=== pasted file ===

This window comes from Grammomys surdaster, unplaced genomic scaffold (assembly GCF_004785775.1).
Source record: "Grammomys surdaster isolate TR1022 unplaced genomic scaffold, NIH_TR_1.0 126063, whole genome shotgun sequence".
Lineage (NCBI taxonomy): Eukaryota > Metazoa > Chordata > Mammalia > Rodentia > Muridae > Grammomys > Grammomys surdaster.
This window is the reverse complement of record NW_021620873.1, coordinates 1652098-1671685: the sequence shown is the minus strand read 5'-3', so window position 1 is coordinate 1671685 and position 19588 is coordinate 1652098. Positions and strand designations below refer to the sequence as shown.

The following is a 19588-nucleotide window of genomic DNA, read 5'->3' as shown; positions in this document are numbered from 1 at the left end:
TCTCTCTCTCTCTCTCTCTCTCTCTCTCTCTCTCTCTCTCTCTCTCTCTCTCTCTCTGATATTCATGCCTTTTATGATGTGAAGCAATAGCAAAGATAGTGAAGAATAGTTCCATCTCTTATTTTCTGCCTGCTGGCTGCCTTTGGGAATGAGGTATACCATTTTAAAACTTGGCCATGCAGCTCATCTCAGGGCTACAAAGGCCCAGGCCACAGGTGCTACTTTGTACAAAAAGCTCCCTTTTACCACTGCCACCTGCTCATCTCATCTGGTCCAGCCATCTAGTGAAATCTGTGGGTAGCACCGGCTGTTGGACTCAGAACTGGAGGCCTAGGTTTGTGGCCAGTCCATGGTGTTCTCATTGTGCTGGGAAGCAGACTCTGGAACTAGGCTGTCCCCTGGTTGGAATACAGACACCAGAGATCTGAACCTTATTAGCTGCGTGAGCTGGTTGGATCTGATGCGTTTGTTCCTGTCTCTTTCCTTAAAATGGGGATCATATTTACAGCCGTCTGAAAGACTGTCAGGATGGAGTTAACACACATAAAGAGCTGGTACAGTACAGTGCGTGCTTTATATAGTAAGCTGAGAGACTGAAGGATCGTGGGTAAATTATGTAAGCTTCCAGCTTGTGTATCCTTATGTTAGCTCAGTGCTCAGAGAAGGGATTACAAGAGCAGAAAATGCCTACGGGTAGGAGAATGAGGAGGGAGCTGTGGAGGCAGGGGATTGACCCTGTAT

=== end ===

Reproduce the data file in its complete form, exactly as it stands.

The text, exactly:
This window comes from Grammomys surdaster, unplaced genomic scaffold (assembly GCF_004785775.1).
Source record: "Grammomys surdaster isolate TR1022 unplaced genomic scaffold, NIH_TR_1.0 126063, whole genome shotgun sequence".
Lineage (NCBI taxonomy): Eukaryota > Metazoa > Chordata > Mammalia > Rodentia > Muridae > Grammomys > Grammomys surdaster.
This window is the reverse complement of record NW_021620873.1, coordinates 1652098-1671685: the sequence shown is the minus strand read 5'-3', so window position 1 is coordinate 1671685 and position 19588 is coordinate 1652098. Positions and strand designations below refer to the sequence as shown.

The following is a 19588-nucleotide window of genomic DNA, read 5'->3' as shown; positions in this document are numbered from 1 at the left end:
TCTCTCTCTCTCTCTCTCTCTCTCTCTCTCTCTCTCTCTCTCTCTCTCTCTCTCTCTGATATTCATGCCTTTTATGATGTGAAGCAATAGCAAAGATAGTGAAGAATAGTTCCATCTCTTATTTTCTGCCTGCTGGCTGCCTTTGGGAATGAGGTATACCATTTTAAAACTTGGCCATGCAGCTCATCTCAGGGCTACAAAGGCCCAGGCCACAGGTGCTACTTTGTACAAAAAGCTCCCTTTTACCACTGCCACCTGCTCATCTCATCTGGTCCAGCCATCTAGTGAAATCTGTGGGTAGCACCGGCTGTTGGACTCAGAACTGGAGGCCTAGGTTTGTGGCCAGTCCATGGTGTTCTCATTGTGCTGGGAAGCAGACTCTGGAACTAGGCTGTCCCCTGGTTGGAATACAGACACCAGAGATCTGAACCTTATTAGCTGCGTGAGCTGGTTGGATCTGATGCGTTTGTTCCTGTCTCTTTCCTTAAAATGGGGATCATATTTACAGCCGTCTGAAAGACTGTCAGGATGGAGTTAACACACATAAAGAGCTGGTACAGTACAGTGCGTGCTTTATATAGTAAGCTGAGAGACTGAAGGATCGTGGGTAAATTATGTAAGCTTCCAGCTTGTGTATCCTTATGTTAGCTCAGTGCTCAGAGAAGGGATTACAAGAGCAGAAAATGCCTACGGGTAGGAGAATGAGGAGGGAGCTGTGGAGGCAGGGGATTGACCCTGTAT